At least one author on usage (Wilson Follett, Modern American Usage, 1st Ed.) maintains that a sentence like "He behaves as if he had done it all himself" is a reduced version of "He behaves as he would behave if he had done it all himself."
In other words, if he had done it all himself, he would behave in a certain way, namely, as he does. On that basis Follett proscribes the present tense, including the present perfect, in the "as if"-clause, and prescribes the subjunctive where applicable:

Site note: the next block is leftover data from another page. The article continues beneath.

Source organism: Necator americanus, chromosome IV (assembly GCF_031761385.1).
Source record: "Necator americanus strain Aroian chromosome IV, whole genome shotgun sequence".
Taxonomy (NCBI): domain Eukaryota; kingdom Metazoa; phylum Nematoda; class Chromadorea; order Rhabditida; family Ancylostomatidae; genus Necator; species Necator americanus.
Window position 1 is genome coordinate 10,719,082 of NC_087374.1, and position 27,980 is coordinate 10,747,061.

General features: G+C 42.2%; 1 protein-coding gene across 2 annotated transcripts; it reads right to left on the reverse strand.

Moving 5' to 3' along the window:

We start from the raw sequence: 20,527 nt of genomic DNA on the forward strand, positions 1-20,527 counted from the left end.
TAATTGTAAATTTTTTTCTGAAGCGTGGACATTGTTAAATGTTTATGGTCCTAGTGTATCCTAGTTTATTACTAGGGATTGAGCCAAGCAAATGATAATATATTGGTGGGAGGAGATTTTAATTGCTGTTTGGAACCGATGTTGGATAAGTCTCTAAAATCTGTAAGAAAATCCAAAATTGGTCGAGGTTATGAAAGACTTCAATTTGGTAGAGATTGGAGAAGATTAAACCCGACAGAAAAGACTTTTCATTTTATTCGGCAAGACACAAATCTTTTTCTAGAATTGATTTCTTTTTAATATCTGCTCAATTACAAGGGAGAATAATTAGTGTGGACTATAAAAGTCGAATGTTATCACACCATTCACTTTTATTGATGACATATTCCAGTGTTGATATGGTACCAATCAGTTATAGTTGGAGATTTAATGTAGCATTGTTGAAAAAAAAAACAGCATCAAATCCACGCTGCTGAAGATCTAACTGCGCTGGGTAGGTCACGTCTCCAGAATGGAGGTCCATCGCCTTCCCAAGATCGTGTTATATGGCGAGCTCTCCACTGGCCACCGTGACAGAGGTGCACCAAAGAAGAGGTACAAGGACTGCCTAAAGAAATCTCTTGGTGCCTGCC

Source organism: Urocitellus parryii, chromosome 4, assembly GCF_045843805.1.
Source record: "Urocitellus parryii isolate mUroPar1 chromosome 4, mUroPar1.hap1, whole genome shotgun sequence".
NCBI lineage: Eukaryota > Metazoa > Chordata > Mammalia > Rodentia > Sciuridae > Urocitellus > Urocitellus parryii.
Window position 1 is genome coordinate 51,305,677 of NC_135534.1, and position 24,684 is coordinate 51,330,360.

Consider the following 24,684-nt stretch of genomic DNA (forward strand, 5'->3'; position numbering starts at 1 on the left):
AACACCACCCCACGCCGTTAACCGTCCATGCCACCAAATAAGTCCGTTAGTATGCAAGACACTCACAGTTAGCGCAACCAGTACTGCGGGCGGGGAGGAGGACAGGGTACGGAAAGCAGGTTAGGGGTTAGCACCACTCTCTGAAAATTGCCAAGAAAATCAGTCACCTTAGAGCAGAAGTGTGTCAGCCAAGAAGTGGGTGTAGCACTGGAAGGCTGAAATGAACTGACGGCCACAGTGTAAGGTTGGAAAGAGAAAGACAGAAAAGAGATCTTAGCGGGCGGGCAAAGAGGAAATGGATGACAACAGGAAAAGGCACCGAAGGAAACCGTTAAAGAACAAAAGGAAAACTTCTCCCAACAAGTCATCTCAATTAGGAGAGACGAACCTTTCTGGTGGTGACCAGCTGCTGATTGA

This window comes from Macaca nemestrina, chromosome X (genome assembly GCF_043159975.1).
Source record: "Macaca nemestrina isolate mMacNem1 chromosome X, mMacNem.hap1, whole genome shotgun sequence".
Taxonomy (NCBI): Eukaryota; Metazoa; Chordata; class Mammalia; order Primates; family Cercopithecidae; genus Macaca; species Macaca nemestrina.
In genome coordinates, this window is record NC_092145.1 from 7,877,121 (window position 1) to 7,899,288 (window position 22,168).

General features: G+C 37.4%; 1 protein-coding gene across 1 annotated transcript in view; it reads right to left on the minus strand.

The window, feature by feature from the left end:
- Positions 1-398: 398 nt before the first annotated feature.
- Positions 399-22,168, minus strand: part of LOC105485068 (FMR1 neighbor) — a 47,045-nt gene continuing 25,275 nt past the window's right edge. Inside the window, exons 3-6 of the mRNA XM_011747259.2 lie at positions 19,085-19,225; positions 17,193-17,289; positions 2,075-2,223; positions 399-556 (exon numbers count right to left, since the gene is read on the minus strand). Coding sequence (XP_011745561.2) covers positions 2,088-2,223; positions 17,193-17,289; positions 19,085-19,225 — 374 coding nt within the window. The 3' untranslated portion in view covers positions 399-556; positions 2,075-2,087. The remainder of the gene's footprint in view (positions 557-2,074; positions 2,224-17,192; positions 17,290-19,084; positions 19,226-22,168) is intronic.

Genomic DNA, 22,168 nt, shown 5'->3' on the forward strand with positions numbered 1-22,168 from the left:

"He behaves as if he were out of his mind."
(He behaves as he would behave if he were out of his mind.)
I generally shift to "as though" when I wish to use the present tense in the clause in question: "He behaves as though he has done it all himself"; "He behaves as though he's out of his mind." Follett does, however, point out that "though" means "if" in that construction!
Informally, of course, there is always the "like" version.